12

I have recently discovered through a relative that my late aunt was a Land Girl in Lincolnshire during WW2, a member of the Women's Land Army.

Although there is a lot of good information about the WLA on the web, I would like to track down a service record if possible. I believe from my preliminary searches that individual service records have not survived but records of service do exist.

The National Archives and the Imperial War Museum websites seem to point at each other as a source of information.

Are there any recommendations as to where I should start a more detailed search?

13

The National Archives at Kew have microfiche of the Land Army index cards: MAF421 is the record series. You will need to visit TNA in person as the microfiche has not been digitised.

The original index cards are now lodged at the Imperial War Museum, but you won't gain anything by requesting to view a photocopy of a card as they hold no more information than the microfiche. The originals are not available to view.

Unfortunately, only the index cards survive and not the full service records. The information on the cards includes: full name (as "surname, forenames" which is how you search the fiche), address at enlistment, age at enlistment and date of birth, occupation at enlistment, WLA number (which would be of use if only the full service records had survived), and some sketchy details of where (by county) and when the individual was transferred between counties, plus how and when their service ended.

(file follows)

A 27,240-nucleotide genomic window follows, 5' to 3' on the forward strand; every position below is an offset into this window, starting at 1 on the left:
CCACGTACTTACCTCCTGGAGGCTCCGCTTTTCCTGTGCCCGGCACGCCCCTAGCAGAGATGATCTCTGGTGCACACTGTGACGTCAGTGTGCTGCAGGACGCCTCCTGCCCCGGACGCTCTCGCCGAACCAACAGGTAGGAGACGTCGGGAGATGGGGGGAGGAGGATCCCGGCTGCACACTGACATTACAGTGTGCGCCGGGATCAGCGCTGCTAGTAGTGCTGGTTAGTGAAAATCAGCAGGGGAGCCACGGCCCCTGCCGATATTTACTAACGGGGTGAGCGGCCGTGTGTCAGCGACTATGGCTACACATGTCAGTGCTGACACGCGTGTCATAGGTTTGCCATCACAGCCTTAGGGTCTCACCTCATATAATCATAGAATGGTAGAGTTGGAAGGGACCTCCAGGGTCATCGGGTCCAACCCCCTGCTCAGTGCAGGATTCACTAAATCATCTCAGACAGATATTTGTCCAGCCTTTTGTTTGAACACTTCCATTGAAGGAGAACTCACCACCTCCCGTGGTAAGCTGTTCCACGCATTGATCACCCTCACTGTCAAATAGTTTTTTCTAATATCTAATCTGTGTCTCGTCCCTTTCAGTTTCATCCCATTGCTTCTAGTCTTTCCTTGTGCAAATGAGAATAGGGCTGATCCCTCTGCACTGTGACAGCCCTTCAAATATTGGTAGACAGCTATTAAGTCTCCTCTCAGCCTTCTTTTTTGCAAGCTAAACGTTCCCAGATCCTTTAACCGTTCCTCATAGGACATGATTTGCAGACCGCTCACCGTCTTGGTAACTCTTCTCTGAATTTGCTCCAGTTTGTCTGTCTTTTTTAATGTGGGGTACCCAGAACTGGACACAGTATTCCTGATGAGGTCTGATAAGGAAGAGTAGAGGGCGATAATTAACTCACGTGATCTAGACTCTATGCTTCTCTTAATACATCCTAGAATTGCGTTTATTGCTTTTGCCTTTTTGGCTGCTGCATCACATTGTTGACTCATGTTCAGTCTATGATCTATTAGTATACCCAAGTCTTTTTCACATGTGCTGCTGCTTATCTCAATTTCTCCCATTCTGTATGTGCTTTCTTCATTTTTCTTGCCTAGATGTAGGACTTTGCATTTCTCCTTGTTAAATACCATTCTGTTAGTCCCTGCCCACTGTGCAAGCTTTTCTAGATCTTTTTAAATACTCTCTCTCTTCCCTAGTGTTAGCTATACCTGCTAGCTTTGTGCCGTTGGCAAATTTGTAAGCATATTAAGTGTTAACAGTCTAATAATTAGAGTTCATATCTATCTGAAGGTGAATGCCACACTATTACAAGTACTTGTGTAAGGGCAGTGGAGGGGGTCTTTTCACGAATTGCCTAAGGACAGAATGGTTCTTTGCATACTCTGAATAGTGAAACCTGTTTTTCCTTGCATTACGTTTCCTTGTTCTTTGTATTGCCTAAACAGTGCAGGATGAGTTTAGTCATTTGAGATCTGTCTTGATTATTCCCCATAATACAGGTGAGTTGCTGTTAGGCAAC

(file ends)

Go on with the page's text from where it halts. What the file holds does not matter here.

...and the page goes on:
It was useful for me to be able to confirm when my mother signed up and her occupation/age/address at the time, and also when she resigned (and why, which I had to discern from reading between the lines of a pencilled 'Medical' annotation on the card), but I learned very little about her actual service -- much less than from her own reminiscences.

Your Answer

By clicking “Post Your Answer”, you agree to our terms of service, privacy policy and cookie policy

Not the answer you're looking for? Browse other questions tagged or ask your own question.